Review: 2009 Lincoln MKS

In the interest of full disclosure, this review was completed on the author’s own 2009 Lincoln MKS.

2009 Lincoln MKS ProfileIn mid-2008, Ford introduced the 2009 Lincoln MKS.  It is to be Ford’s halo car in the American car market.  Built off of a modified Volvo S80 platform, which is also shared with the 2010 Ford Taurus, the MKS is the technology-laden car that is supposed to pull Lincoln into the 21st century.  While some will argue that it is the successor to the Lincoln LS, which was discontinued after the 2006 model year, I believe that the smaller Lincoln MKZ actually follows more in the LS’ footsteps.  That begs the question of where in the Lincoln lineup the MKS is supposed to fit.  It’s got front wheel drive, unlike the Town Car and LS.  Unlike the MKZ, It also has comparable front seat room to the Town Car, while being a few inches shorter in the rear leg room department.  Rumors abound though, that the 2010 or 2011 model year will be the Town Car’s finale.  Add to that the sporty intentions of the MKS (with optional 20″ wheels), and it is a true quandary as to where exactly it fits into the Lincoln lineup.  For right now though, the MKS is Lincoln’s flagship car.

2009 Lincoln MKS FrontMy opinion is that the MKS is meant for drivers who want a mobile communications center or a road-bound living room, but who also might enjoy a little extra sportiness thrown in for good measure.  The MKS goes from comfortable and quiet boulevardier to sporting bull with just a rightward flick of the SelectShift 6-speed automatic transmission’s gear lever.  This puts the transmission into what Lincoln calls “SST Mode”, which locks out the 6th gear, holds lower gears longer, and quickens downshifts, for faster responses and better acceleration.  The buttery smooth transmission (one of Ford’s best efforts to date) turns the car from docile to somewhat playful.  You still know you’re piloting a 4,100+ pound car (add 150 pounds if you check the box for All Wheel Drive), but the Sport Mode, and associated Manual mode, definitely boost performance, giving the MKS a more sporting attitude.  Beyond Sport Mode, Lincoln has seen fit to give you manual control over the transmission.  After selecting Sport Mode with the gear shift lever, simply push forward for downshifts, or pull back on the gear lever for upshifts, giving you manual control over the transmission, which is useful when going up and down steep hills.  Most of the time, however, you will find that either the regular automatic mode or Sport Mode will suffice.

The first impression of any new car, especially on a test drive, is its outward appearance.  The Lincoln MKS has a coupe-like look, with a large “Split Wing” grille in front, which appears to be Lincoln’s new corporate face.  After seeing the 2010 Lincoln MKZ and 2010 Lincoln MKT, this appears to be the new corporate face of Lincoln.  The design of the MKS is far removed from traditional Lincoln vehicles, which is refreshing and at the same time is more like foreign sports sedans.  The sides of the car feature a high beltline and sculpted lower doors, with a tasteful chrome strip at the bottom of each door, and enough side glass to maintain high outward visibility – unlike the current trend in automotive design.  The overall shape has already been emulated by the new Buick LaCrosse, and is one which should stand the test of time.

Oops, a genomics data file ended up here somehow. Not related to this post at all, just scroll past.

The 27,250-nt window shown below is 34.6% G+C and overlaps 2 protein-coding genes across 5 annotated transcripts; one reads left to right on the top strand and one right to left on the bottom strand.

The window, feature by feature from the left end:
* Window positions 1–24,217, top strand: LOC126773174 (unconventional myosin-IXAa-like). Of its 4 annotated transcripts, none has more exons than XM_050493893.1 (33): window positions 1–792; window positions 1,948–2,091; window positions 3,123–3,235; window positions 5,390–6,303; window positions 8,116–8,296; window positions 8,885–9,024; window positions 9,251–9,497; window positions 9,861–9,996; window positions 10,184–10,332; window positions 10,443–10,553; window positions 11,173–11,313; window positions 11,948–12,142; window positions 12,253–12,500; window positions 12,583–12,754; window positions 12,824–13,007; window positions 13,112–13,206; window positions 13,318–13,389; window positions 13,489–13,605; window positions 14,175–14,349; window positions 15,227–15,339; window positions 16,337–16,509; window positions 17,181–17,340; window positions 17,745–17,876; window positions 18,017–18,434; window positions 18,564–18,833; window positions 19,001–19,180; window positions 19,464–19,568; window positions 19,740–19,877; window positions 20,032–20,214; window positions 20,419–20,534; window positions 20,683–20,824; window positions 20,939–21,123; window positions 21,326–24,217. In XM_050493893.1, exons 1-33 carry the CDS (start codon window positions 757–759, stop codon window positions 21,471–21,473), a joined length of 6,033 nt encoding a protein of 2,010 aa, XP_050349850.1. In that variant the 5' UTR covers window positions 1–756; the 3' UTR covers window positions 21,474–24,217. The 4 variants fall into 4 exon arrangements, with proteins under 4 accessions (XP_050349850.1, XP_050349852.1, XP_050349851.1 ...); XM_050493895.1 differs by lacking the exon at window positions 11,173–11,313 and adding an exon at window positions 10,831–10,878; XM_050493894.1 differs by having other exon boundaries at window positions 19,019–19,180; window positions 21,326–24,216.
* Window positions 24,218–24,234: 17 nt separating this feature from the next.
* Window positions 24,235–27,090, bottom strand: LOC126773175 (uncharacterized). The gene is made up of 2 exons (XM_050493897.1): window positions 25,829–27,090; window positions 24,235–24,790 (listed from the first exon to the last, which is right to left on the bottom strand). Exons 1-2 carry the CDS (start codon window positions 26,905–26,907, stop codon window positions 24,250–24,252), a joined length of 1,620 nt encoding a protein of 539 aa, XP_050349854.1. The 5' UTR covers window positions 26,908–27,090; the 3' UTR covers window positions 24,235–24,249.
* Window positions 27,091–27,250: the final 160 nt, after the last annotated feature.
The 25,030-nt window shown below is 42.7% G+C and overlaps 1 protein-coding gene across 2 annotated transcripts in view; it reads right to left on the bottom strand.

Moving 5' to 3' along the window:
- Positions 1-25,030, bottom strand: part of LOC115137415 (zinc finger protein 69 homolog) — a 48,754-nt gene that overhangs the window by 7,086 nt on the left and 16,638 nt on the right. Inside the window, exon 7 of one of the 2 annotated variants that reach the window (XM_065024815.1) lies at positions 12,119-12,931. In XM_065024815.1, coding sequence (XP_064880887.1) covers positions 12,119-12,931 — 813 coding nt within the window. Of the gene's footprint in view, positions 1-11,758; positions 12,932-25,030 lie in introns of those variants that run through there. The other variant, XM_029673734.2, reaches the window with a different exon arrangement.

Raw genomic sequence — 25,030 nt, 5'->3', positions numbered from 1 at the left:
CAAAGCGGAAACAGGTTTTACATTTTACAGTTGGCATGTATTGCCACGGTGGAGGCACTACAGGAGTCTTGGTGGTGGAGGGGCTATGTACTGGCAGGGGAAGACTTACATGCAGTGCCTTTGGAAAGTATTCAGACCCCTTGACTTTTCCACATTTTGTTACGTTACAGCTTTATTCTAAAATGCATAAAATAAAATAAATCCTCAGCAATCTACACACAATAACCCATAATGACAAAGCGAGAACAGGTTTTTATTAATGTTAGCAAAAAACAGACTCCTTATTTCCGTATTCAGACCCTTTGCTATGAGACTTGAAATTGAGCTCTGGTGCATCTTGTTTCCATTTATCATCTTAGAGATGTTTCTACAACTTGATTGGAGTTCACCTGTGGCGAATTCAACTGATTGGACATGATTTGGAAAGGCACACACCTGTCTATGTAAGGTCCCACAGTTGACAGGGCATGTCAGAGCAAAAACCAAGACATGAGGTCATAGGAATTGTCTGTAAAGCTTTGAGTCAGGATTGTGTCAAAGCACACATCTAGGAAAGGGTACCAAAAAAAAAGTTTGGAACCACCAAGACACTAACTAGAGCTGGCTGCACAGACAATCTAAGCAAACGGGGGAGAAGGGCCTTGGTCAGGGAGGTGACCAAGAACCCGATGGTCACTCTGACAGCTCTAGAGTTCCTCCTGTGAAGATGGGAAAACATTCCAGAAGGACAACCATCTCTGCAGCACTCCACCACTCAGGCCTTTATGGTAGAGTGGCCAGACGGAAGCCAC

2009 Lincoln MKS DashboardAfter taking in the lines of the MKS, you approach the driver’s door, and find that MKS is the first to feature Ford’s next generation keyless entry pad, which is blacked out until the heat and pressure from your fingers lights up the numbers.  With the key fob in your pocket, merely touching the keypad causes the driver’s door to unlock, giving you an entryway into what is a completely non-traditional Lincoln interior.  From the stitched leatherette dash cover to the Scottish “Bridge of Weir” leather seats, leather-covered door panels and nicely chromed switch gear, this interior exudes luxury, and bests the MKS’ competitors (BMW, Lexus, Mercedes-Benz), in this reviewer’s opinion.  The seats are supple, and unlike many of its rivals, the leather is not stretched but rather draped over the seat cushions.  Both front and rear seats are heated, while the front seats are air-conditioned as well, so the center sections of each seat are perforated.  Once seated, you notice more chrome in the instrument panel, as well as a strip of real wood crossing the dash horizontally, framed in another chrome strip.  Everything at your fingertips is soft-touch, and is crafted of high-quality materials.  The only visible parts of the interior which are made of hard plastic are the airbag cover above the glove box, the center stack, and a few framing pieces.  The rest is leather, leatherette, or soft-touch plastic.